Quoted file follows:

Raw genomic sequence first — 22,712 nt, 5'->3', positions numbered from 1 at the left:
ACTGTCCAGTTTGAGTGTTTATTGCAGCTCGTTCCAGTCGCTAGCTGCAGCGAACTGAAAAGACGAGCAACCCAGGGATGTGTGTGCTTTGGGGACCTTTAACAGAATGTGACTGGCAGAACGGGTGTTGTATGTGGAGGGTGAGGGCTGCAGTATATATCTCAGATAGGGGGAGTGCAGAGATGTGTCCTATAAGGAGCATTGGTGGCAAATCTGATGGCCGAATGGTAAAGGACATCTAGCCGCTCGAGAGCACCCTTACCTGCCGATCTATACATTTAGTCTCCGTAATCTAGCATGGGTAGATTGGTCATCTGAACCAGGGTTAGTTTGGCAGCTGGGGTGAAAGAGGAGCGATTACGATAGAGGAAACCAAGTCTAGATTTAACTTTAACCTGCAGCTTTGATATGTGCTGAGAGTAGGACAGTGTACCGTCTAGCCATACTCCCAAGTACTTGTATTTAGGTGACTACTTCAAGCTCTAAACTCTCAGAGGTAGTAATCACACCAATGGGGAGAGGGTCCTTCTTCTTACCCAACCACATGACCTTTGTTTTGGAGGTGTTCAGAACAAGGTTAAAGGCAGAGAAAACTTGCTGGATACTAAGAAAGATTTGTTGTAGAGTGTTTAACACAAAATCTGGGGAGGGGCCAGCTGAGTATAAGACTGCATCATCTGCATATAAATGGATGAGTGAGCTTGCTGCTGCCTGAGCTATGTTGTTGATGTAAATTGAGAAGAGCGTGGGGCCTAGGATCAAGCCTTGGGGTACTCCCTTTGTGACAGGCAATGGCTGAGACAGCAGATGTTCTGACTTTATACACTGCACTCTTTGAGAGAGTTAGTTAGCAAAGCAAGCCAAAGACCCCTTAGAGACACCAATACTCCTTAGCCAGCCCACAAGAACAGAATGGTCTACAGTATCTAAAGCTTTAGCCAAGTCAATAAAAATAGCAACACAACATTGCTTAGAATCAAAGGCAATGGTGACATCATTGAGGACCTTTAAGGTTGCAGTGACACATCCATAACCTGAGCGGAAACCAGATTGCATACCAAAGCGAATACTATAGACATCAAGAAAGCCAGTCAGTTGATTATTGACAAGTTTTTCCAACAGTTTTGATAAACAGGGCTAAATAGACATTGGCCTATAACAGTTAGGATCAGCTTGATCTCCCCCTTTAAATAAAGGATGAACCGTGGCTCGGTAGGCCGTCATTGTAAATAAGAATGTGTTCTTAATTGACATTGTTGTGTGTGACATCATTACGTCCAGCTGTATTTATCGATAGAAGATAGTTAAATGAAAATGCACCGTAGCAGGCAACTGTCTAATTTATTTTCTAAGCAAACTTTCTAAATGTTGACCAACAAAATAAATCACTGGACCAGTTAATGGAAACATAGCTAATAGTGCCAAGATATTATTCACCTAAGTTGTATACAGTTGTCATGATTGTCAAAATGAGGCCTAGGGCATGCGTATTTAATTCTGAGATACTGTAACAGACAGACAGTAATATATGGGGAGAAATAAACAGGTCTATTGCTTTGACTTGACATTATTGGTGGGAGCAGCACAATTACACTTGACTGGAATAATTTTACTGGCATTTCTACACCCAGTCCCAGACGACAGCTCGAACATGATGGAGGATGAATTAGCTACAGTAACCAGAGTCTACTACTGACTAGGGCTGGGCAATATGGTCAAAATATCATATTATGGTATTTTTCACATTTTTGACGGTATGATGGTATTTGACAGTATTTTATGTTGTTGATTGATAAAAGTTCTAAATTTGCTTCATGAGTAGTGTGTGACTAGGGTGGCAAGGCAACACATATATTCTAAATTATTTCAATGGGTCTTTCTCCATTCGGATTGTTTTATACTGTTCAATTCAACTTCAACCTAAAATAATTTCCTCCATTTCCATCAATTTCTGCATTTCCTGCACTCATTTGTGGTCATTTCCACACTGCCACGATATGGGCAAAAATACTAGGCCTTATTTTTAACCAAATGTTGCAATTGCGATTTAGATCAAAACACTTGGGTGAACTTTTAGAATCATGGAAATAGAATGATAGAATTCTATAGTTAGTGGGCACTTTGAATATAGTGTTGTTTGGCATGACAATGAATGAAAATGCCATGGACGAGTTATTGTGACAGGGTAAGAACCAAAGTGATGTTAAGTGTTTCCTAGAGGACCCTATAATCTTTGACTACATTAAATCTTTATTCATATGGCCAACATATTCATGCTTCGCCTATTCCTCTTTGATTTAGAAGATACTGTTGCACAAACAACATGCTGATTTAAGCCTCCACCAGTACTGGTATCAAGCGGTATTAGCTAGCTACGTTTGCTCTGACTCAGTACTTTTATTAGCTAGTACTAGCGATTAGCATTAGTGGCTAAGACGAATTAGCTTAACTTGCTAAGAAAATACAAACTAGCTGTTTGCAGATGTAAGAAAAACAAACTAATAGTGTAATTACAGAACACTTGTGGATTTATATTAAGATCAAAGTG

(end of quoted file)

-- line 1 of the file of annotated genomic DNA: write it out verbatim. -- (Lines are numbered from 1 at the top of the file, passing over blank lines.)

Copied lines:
Raw genomic sequence first — 22,712 nt, 5'->3', positions numbered from 1 at the left: